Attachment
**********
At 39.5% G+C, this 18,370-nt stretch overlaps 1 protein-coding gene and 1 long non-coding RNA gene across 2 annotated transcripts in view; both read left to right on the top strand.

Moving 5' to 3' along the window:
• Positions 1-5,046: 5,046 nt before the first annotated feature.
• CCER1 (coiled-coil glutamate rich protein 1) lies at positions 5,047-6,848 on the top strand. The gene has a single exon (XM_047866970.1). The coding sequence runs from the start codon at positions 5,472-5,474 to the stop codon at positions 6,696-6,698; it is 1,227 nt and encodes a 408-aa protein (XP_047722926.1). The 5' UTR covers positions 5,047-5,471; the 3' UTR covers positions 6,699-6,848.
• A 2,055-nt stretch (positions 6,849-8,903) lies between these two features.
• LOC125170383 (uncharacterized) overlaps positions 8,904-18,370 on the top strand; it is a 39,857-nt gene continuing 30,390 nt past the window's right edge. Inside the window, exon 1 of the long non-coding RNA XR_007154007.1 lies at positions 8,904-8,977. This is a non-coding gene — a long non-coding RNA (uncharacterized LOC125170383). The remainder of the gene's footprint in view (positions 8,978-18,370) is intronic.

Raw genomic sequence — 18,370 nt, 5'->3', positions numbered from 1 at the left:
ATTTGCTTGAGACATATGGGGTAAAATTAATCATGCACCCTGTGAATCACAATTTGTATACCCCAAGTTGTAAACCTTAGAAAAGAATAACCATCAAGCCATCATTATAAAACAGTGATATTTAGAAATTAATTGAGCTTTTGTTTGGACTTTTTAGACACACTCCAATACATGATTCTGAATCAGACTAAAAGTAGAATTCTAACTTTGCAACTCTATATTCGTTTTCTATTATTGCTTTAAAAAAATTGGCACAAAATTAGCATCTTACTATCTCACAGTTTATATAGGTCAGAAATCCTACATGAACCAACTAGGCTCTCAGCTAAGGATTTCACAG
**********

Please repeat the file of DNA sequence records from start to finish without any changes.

At 39.5% G+C, this 18,370-nt stretch overlaps 1 protein-coding gene and 1 long non-coding RNA gene across 2 annotated transcripts in view; both read left to right on the top strand.

Moving 5' to 3' along the window:
• Positions 1-5,046: 5,046 nt before the first annotated feature.
• CCER1 (coiled-coil glutamate rich protein 1) lies at positions 5,047-6,848 on the top strand. The gene has a single exon (XM_047866970.1). The coding sequence runs from the start codon at positions 5,472-5,474 to the stop codon at positions 6,696-6,698; it is 1,227 nt and encodes a 408-aa protein (XP_047722926.1). The 5' UTR covers positions 5,047-5,471; the 3' UTR covers positions 6,699-6,848.
• A 2,055-nt stretch (positions 6,849-8,903) lies between these two features.
• LOC125170383 (uncharacterized) overlaps positions 8,904-18,370 on the top strand; it is a 39,857-nt gene continuing 30,390 nt past the window's right edge. Inside the window, exon 1 of the long non-coding RNA XR_007154007.1 lies at positions 8,904-8,977. This is a non-coding gene — a long non-coding RNA (uncharacterized LOC125170383). The remainder of the gene's footprint in view (positions 8,978-18,370) is intronic.

Raw genomic sequence — 18,370 nt, 5'->3', positions numbered from 1 at the left:
ATTTGCTTGAGACATATGGGGTAAAATTAATCATGCACCCTGTGAATCACAATTTGTATACCCCAAGTTGTAAACCTTAGAAAAGAATAACCATCAAGCCATCATTATAAAACAGTGATATTTAGAAATTAATTGAGCTTTTGTTTGGACTTTTTAGACACACTCCAATACATGATTCTGAATCAGACTAAAAGTAGAATTCTAACTTTGCAACTCTATATTCGTTTTCTATTATTGCTTTAAAAAAATTGGCACAAAATTAGCATCTTACTATCTCACAGTTTATATAGGTCAGAAATCCTACATGAACCAACTAGGCTCTCAGCTAAGGATTTCACAG